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Modern-day western starring Neal McDonough being filmed in Spokane

The modern-day western is the second in a series. The first movie was filmed in Texas earlier this year.

SPOKANE, Wash. — An action-packed movie called “Boon” is being filmed in the Inland Northwest. The film is described as a modern-day western, using areas like Green Bluff and the Garland district over the month of production.

Veteran actor Neal McDonough, who plays Boon, is most recognized by his work in the TV show Yellowstone and the movie Captain America: First Avenger. He's also played his fair share of villain roles.

“Being creative in a place like Spokane is wonderful," McDonough said. "We are drinking the Spokane Kool-Aid. People have been so welcoming and opened up their city for us.”

He lives on the west side of Washington with his family but has never been to Spokane before. He moved his whole family to the South Hill in Spokane for the duration of filming.

He not only had the opportunity to act but he co-produced with his wife and even did a scene in the Garland District alongside his daughter.

Credit: Madeline Nelson

“I feel like I work for the chamber of commerce of Spokane when I call my friends back home,” said McDonough.

The modern-day western is the second in a series. The first movie was filmed in Texas earlier this year.

“The character Boon, that I play, was a hitman that finds his heart,” shared McDonough.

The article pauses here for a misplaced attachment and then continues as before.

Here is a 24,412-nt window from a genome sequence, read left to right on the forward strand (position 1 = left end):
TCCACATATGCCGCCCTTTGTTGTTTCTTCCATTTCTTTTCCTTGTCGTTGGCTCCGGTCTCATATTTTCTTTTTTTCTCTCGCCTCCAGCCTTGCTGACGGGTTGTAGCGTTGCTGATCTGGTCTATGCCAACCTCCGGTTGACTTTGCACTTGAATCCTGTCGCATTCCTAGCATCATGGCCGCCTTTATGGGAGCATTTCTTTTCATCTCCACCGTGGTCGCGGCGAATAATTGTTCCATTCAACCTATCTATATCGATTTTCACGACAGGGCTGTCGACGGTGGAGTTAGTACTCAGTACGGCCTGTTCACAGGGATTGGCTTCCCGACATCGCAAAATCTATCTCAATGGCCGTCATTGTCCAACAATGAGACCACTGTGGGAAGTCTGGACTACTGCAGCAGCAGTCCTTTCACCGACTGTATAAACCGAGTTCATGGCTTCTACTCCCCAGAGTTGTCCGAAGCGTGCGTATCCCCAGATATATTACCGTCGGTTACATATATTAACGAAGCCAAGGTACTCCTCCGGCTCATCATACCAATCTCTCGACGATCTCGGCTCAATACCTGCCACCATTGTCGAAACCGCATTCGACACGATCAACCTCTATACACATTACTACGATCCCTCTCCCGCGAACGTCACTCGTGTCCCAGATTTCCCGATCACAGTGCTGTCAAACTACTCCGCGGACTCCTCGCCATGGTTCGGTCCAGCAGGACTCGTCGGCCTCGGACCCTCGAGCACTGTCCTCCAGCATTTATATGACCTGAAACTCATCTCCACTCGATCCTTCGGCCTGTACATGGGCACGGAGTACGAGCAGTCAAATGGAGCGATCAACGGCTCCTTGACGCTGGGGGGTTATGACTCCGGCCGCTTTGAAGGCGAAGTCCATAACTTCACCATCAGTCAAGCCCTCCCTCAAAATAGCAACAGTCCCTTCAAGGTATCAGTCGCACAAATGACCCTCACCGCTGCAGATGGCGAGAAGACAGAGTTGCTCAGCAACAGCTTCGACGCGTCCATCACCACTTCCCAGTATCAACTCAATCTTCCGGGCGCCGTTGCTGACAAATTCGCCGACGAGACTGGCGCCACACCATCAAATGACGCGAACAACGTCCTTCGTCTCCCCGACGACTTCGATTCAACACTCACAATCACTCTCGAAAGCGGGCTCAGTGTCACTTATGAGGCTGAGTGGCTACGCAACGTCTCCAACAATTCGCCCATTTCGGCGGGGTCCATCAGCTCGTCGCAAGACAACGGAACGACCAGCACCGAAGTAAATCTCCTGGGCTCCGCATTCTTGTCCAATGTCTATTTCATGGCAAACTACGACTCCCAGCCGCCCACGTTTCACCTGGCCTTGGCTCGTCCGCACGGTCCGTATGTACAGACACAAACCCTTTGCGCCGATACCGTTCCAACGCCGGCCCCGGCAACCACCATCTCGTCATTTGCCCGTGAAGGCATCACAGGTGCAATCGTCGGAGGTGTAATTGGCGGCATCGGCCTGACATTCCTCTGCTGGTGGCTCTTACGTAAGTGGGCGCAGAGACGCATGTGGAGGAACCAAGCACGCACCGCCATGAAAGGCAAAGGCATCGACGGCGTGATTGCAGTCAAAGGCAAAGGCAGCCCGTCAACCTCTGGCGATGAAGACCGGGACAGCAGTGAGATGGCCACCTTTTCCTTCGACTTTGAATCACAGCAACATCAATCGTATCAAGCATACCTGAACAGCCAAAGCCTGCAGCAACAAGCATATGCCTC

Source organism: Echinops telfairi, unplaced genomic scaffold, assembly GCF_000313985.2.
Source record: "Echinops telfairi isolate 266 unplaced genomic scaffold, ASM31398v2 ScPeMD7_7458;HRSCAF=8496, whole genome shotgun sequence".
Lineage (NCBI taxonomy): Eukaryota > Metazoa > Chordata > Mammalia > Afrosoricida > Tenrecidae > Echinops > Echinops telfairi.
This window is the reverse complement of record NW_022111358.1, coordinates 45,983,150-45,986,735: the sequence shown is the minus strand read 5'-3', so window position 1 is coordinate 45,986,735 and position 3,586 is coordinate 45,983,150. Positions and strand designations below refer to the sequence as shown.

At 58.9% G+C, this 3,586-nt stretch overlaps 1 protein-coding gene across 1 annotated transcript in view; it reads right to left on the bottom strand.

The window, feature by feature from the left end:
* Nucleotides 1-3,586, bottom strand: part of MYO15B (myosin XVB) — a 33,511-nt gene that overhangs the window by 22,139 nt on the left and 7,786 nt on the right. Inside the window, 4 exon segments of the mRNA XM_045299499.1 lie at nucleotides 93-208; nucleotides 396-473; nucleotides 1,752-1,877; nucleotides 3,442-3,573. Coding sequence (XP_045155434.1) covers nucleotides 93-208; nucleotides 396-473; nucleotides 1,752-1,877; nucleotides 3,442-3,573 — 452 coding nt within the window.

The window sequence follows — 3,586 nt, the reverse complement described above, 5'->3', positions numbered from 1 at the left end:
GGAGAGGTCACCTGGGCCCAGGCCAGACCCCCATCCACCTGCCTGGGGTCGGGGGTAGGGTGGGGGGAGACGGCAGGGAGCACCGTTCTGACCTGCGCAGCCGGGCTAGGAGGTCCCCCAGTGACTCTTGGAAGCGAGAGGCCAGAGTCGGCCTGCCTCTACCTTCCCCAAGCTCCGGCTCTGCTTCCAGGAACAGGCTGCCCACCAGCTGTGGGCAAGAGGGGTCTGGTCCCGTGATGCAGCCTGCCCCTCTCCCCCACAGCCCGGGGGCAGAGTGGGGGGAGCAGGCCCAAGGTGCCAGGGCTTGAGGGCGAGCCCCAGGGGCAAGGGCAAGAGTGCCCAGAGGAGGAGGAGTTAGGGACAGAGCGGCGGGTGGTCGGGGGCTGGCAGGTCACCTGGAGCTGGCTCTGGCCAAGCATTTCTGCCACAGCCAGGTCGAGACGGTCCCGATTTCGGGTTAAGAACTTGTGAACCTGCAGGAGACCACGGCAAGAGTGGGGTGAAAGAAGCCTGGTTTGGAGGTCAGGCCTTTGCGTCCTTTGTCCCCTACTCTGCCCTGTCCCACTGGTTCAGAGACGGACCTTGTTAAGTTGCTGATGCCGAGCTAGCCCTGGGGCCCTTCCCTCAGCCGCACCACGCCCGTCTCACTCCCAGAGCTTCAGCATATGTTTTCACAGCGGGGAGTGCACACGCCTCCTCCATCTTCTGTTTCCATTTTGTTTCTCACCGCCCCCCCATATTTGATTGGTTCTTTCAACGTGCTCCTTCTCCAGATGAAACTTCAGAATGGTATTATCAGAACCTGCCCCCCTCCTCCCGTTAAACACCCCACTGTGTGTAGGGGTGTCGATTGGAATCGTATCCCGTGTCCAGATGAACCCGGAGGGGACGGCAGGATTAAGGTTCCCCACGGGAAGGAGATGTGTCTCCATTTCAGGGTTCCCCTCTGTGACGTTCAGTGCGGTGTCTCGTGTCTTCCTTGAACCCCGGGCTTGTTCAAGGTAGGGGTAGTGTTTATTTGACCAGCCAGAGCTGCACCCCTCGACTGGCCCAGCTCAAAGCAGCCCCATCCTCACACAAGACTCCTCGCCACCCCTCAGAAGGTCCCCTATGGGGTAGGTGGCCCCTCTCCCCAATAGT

He said the diverse locations the Inland Northwest has to offer is really what sets this area apart from other places he has worked.

“One day we are up at Mt. Spokane on the farms and the next we are filming at Churchill's Steakhouse. Yesterday we were filming outside of the Spokane Club," he said. "This place is fantastic and hopefully making a lot more films here in the future.”

KREM 2 was invited on set for a behind the scenes look at production.

On the last day of filming, the scene was set inside a tunnel that was handmade and created by local artist Vincent De Felice.

“It’s essentially built out of foam, chicken wire, foil and paint. It’s all about fine tuning using our aesthetic vision,” De Felice said.

He says the tunnel took about two weeks to build inside his warehouse.

“When I’m given a script it’s words on a page so when it says tunnel, I have to figure out how to make it. We can’t just shoot something that doesn’t exist or something away from the circus,” De Felice said.

While there is no release date, the movie's IMDb page says they are now in post-production.